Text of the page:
MUSCAT: A ban on cement exports from Saudi Arabia, which was mandated in 2008 and renewed in 2012, may allow little relief for Saudi cement producers, according to a research note issued by Arqaam Capital, the emerging markets investment bank.
“Export volumes would likely be capped at 20 per cent of output and possibly subjected to an export tax. The net effect should be margins erosion, which partly dilutes the earning per share growth that results from the expansion in headline sales. In isolation, exports can dilute blended earnings before tax, interest, depreciation and amortisation (Ebtida) margins to about 30 per cent on average when transport costs are included into the equation. In our view, the cash margin per tonne of exported cement can fall by 40 per cent to SR60-100 per tonne, depending on the region it is produced in and the market exported to. The incentives to export then are the depletion of clinker inventory, or the utilisation of idle production lines,” said Mohammed Kamal, executive director, equity research at Arqaam Capital.
According to the research note, the exported cement volumes will likely be taxed an amount equivalent to the fuel subsidy they carry taking into account that the remaining subsidy of SR10 per tonne was previously removed via reforms to industrial fuel prices. This, coupled with transport costs of at least SR80-100 per tonne as opposed to SR50 per tonne domestic land freight costs between regions, should lift the average cash cost per tonne by 50-70 per cent to SR190-260 per tonne, eroding the bulk of the margin differential Saudi producers enjoy over global peers.
“We estimate about 30 per cent Ebitda margin on exported cement volumes, in-line with global averages, assuming selling prices in target markets are accommodating, and averaging SR300-400 per tonne,” said Mohammed Kamal
“The domestic supply situation remains difficult. Sector clinker stocks have not budged since July 2014, remaining at nearly 21million tonnes as of March 2016 equivalent to four months of output. This, combined with existing capacity of 70 million tonnes, and incoming capacity of seven million tonnes due in the 2016, equates to total potential capacity of around 100 million tonnes. This suggests a substantial near/medium term surplus of 60 per cent, given stalled domestic contracts and the fact that few export markets are currently viable,” explained Kamal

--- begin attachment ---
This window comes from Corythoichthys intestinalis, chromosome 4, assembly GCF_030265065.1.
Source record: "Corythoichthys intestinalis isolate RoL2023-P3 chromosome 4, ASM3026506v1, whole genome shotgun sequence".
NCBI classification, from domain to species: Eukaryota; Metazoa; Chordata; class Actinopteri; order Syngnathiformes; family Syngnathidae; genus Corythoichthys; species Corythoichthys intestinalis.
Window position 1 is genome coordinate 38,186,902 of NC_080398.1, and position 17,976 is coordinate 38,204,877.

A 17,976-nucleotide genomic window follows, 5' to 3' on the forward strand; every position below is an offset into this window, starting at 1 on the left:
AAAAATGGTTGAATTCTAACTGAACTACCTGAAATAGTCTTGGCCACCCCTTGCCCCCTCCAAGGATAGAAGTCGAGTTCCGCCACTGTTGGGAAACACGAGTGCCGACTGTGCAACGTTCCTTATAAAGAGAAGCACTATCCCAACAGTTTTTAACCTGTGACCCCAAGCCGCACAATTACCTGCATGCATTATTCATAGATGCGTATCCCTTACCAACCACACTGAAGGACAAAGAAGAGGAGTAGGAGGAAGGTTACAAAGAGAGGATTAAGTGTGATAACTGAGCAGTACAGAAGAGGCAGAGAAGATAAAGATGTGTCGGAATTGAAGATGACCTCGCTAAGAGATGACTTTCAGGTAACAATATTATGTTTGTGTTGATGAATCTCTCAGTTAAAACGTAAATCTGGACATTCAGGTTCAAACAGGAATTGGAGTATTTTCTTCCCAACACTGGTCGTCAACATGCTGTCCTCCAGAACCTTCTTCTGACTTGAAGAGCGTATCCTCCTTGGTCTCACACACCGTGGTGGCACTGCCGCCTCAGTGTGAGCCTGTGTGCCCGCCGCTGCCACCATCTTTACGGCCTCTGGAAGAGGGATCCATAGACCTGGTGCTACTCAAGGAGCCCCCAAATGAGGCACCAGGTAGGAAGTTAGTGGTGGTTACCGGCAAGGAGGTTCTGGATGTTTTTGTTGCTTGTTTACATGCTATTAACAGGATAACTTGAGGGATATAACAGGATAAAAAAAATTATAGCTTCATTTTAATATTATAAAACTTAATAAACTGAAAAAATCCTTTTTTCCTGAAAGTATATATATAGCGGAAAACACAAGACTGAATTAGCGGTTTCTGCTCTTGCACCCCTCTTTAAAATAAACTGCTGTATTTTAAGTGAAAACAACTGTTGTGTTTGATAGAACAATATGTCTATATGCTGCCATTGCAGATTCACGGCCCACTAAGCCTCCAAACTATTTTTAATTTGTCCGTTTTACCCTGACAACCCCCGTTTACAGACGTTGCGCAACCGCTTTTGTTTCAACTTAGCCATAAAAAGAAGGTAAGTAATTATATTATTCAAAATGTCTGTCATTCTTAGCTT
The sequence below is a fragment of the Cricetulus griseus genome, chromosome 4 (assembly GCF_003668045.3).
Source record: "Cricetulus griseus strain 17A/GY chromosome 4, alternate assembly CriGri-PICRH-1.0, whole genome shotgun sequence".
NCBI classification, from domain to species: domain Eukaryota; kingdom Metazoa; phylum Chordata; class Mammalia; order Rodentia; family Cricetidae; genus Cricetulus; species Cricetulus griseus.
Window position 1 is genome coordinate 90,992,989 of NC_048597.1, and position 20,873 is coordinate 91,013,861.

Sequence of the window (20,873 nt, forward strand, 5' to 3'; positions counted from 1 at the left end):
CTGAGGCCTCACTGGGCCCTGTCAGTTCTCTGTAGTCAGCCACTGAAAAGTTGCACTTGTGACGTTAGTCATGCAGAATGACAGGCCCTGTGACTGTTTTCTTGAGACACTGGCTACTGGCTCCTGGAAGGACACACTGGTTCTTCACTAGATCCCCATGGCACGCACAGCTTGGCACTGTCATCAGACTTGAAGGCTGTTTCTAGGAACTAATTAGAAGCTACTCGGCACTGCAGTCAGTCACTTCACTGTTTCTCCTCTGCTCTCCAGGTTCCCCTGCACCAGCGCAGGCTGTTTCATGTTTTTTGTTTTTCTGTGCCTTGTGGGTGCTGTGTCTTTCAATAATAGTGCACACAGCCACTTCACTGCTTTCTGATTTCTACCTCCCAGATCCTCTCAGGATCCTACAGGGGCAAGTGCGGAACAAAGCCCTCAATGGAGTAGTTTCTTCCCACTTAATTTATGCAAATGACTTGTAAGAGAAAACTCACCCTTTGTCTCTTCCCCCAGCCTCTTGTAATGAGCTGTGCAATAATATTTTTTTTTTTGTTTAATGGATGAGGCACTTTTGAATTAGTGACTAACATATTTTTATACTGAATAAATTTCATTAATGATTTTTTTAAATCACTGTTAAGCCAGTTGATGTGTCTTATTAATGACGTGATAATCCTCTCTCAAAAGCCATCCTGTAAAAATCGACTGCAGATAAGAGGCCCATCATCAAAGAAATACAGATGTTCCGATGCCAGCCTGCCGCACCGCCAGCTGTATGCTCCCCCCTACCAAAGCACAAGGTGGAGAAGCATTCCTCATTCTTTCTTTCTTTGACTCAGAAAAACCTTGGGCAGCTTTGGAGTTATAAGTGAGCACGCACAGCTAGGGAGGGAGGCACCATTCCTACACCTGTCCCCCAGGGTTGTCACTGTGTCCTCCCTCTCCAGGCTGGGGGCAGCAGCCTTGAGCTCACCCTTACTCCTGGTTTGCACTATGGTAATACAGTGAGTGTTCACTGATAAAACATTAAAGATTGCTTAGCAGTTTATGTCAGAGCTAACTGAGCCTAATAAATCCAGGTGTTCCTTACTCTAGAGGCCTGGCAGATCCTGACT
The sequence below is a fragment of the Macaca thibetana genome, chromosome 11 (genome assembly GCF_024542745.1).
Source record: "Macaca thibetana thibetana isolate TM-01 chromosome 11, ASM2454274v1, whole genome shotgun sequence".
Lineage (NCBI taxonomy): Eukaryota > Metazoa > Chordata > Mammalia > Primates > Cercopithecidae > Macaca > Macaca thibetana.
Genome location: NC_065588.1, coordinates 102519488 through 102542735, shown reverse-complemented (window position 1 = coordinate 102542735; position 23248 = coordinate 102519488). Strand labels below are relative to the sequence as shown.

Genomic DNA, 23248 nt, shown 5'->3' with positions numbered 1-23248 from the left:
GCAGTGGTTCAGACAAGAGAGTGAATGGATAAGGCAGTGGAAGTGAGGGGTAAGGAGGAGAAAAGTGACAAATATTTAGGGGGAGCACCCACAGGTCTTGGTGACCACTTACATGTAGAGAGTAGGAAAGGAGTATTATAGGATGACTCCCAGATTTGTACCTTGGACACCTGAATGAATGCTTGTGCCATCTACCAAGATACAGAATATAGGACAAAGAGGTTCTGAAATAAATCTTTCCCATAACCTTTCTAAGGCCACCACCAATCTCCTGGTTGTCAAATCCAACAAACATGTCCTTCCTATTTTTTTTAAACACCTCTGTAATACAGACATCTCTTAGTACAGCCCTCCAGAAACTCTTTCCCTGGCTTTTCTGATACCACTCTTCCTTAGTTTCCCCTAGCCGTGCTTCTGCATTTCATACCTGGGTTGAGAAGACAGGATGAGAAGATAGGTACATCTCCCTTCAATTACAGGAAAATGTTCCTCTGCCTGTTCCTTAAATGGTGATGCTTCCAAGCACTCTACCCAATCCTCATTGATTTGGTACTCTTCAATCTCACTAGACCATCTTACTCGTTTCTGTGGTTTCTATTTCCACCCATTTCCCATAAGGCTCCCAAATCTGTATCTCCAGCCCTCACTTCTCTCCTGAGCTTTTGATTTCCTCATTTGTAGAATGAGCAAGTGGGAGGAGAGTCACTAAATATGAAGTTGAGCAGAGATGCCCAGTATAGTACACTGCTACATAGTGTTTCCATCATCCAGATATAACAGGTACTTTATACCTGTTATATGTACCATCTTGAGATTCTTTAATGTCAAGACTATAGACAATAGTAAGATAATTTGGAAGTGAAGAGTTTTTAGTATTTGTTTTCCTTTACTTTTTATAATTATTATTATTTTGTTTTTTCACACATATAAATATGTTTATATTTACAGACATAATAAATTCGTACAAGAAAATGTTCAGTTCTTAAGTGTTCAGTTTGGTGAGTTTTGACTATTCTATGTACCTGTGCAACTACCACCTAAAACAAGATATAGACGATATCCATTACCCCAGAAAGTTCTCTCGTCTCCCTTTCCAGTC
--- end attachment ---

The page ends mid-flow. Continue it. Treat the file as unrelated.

The research report sees Yemen, Egypt, Qatar, Jordan, UAE, Bahrain, East Africa, and Iraq as potential export destinations. In the context of each market’s prevailing selling prices, which range between an equivalent of SR230-400 per tonne, the only viable export destinations would be Yemen, Iraq, and Jordan, on a freight on board (FOB) price basis, including export taxes. The subset that makes the cut of exporters to these regions are Southern Cement, Najran, Tabuk, Al Jouf, and Northern Cement.
“In the case of Yemen,we believe that any reconstruction effort will practically involve procurement from Southern province producers. We also see significant downside risk to selling prices in the case that Egyptian peers revert to exporting 10 per cent of their 70 million tonnes operating capacity to Yemen, as they had done in the past. As a result, Najran Cement is the sole viable export play, supported by inventory eligibility and location,” he concluded.